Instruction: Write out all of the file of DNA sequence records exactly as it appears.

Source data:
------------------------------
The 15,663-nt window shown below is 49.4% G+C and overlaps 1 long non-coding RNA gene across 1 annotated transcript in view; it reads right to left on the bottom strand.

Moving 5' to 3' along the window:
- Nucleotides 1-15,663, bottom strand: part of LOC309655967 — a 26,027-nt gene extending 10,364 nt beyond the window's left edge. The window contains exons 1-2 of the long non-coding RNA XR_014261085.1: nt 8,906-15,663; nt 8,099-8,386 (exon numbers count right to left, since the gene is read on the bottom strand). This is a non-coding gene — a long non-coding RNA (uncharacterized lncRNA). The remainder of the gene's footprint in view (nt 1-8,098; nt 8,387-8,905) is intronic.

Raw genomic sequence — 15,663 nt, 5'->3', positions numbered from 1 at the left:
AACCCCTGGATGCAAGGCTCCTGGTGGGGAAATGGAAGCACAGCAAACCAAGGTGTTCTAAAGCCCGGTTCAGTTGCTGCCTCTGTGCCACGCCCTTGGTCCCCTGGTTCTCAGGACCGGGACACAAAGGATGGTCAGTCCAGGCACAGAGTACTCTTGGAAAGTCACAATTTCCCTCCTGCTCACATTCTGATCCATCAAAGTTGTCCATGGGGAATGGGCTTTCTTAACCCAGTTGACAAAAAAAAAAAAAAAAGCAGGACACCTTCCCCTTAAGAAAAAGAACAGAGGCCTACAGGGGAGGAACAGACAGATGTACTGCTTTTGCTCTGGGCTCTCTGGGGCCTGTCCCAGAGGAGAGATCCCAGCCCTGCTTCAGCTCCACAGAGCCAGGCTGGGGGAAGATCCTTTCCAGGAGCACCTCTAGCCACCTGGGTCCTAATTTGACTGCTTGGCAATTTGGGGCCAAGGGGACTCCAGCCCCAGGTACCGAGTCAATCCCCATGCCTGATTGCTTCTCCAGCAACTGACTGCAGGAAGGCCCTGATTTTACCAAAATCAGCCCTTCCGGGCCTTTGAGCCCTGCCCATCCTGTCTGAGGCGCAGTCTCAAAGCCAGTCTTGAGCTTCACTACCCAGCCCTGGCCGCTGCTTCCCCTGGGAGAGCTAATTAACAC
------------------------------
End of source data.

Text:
The 15,663-nt window shown below is 49.4% G+C and overlaps 1 long non-coding RNA gene across 1 annotated transcript in view; it reads right to left on the bottom strand.

Moving 5' to 3' along the window:
- Nucleotides 1-15,663, bottom strand: part of LOC309655967 — a 26,027-nt gene extending 10,364 nt beyond the window's left edge. The window contains exons 1-2 of the long non-coding RNA XR_014261085.1: nt 8,906-15,663; nt 8,099-8,386 (exon numbers count right to left, since the gene is read on the bottom strand). This is a non-coding gene — a long non-coding RNA (uncharacterized lncRNA). The remainder of the gene's footprint in view (nt 1-8,098; nt 8,387-8,905) is intronic.

Raw genomic sequence — 15,663 nt, 5'->3', positions numbered from 1 at the left:
AACCCCTGGATGCAAGGCTCCTGGTGGGGAAATGGAAGCACAGCAAACCAAGGTGTTCTAAAGCCCGGTTCAGTTGCTGCCTCTGTGCCACGCCCTTGGTCCCCTGGTTCTCAGGACCGGGACACAAAGGATGGTCAGTCCAGGCACAGAGTACTCTTGGAAAGTCACAATTTCCCTCCTGCTCACATTCTGATCCATCAAAGTTGTCCATGGGGAATGGGCTTTCTTAACCCAGTTGACAAAAAAAAAAAAAAAAGCAGGACACCTTCCCCTTAAGAAAAAGAACAGAGGCCTACAGGGGAGGAACAGACAGATGTACTGCTTTTGCTCTGGGCTCTCTGGGGCCTGTCCCAGAGGAGAGATCCCAGCCCTGCTTCAGCTCCACAGAGCCAGGCTGGGGGAAGATCCTTTCCAGGAGCACCTCTAGCCACCTGGGTCCTAATTTGACTGCTTGGCAATTTGGGGCCAAGGGGACTCCAGCCCCAGGTACCGAGTCAATCCCCATGCCTGATTGCTTCTCCAGCAACTGACTGCAGGAAGGCCCTGATTTTACCAAAATCAGCCCTTCCGGGCCTTTGAGCCCTGCCCATCCTGTCTGAGGCGCAGTCTCAAAGCCAGTCTTGAGCTTCACTACCCAGCCCTGGCCGCTGCTTCCCCTGGGAGAGCTAATTAACAC